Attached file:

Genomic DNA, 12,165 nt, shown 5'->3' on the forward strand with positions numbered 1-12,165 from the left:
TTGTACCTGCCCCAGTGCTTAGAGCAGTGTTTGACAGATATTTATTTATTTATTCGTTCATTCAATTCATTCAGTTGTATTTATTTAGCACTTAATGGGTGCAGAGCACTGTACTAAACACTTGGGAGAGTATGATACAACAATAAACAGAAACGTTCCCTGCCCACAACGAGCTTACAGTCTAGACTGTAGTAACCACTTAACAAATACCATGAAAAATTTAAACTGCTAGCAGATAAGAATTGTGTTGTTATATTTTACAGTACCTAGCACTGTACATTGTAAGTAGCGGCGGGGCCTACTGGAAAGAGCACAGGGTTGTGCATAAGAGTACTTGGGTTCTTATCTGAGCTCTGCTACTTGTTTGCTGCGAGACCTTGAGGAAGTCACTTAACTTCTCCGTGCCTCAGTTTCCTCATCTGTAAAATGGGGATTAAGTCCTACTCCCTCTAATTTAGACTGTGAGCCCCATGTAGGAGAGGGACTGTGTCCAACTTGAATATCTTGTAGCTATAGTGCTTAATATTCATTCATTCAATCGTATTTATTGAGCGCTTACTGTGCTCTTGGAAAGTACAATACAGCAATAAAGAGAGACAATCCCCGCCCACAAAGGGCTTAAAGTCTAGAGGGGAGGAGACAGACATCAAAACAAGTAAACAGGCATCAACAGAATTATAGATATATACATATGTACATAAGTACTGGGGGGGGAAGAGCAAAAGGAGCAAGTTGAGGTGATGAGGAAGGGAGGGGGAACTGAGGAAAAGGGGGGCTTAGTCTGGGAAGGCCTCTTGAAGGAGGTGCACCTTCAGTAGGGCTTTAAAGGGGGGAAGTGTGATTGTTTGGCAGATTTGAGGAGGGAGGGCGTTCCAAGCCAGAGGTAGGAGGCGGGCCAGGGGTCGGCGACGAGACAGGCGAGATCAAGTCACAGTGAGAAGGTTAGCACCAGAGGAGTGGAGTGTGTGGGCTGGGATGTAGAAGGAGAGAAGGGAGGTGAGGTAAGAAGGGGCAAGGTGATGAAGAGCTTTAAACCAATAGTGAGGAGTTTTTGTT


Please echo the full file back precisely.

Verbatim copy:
Genomic DNA, 12,165 nt, shown 5'->3' on the forward strand with positions numbered 1-12,165 from the left:
TTGTACCTGCCCCAGTGCTTAGAGCAGTGTTTGACAGATATTTATTTATTTATTCGTTCATTCAATTCATTCAGTTGTATTTATTTAGCACTTAATGGGTGCAGAGCACTGTACTAAACACTTGGGAGAGTATGATACAACAATAAACAGAAACGTTCCCTGCCCACAACGAGCTTACAGTCTAGACTGTAGTAACCACTTAACAAATACCATGAAAAATTTAAACTGCTAGCAGATAAGAATTGTGTTGTTATATTTTACAGTACCTAGCACTGTACATTGTAAGTAGCGGCGGGGCCTACTGGAAAGAGCACAGGGTTGTGCATAAGAGTACTTGGGTTCTTATCTGAGCTCTGCTACTTGTTTGCTGCGAGACCTTGAGGAAGTCACTTAACTTCTCCGTGCCTCAGTTTCCTCATCTGTAAAATGGGGATTAAGTCCTACTCCCTCTAATTTAGACTGTGAGCCCCATGTAGGAGAGGGACTGTGTCCAACTTGAATATCTTGTAGCTATAGTGCTTAATATTCATTCATTCAATCGTATTTATTGAGCGCTTACTGTGCTCTTGGAAAGTACAATACAGCAATAAAGAGAGACAATCCCCGCCCACAAAGGGCTTAAAGTCTAGAGGGGAGGAGACAGACATCAAAACAAGTAAACAGGCATCAACAGAATTATAGATATATACATATGTACATAAGTACTGGGGGGGGAAGAGCAAAAGGAGCAAGTTGAGGTGATGAGGAAGGGAGGGGGAACTGAGGAAAAGGGGGGCTTAGTCTGGGAAGGCCTCTTGAAGGAGGTGCACCTTCAGTAGGGCTTTAAAGGGGGGAAGTGTGATTGTTTGGCAGATTTGAGGAGGGAGGGCGTTCCAAGCCAGAGGTAGGAGGCGGGCCAGGGGTCGGCGACGAGACAGGCGAGATCAAGTCACAGTGAGAAGGTTAGCACCAGAGGAGTGGAGTGTGTGGGCTGGGATGTAGAAGGAGAGAAGGGAGGTGAGGTAAGAAGGGGCAAGGTGATGAAGAGCTTTAAACCAATAGTGAGGAGTTTTTGTT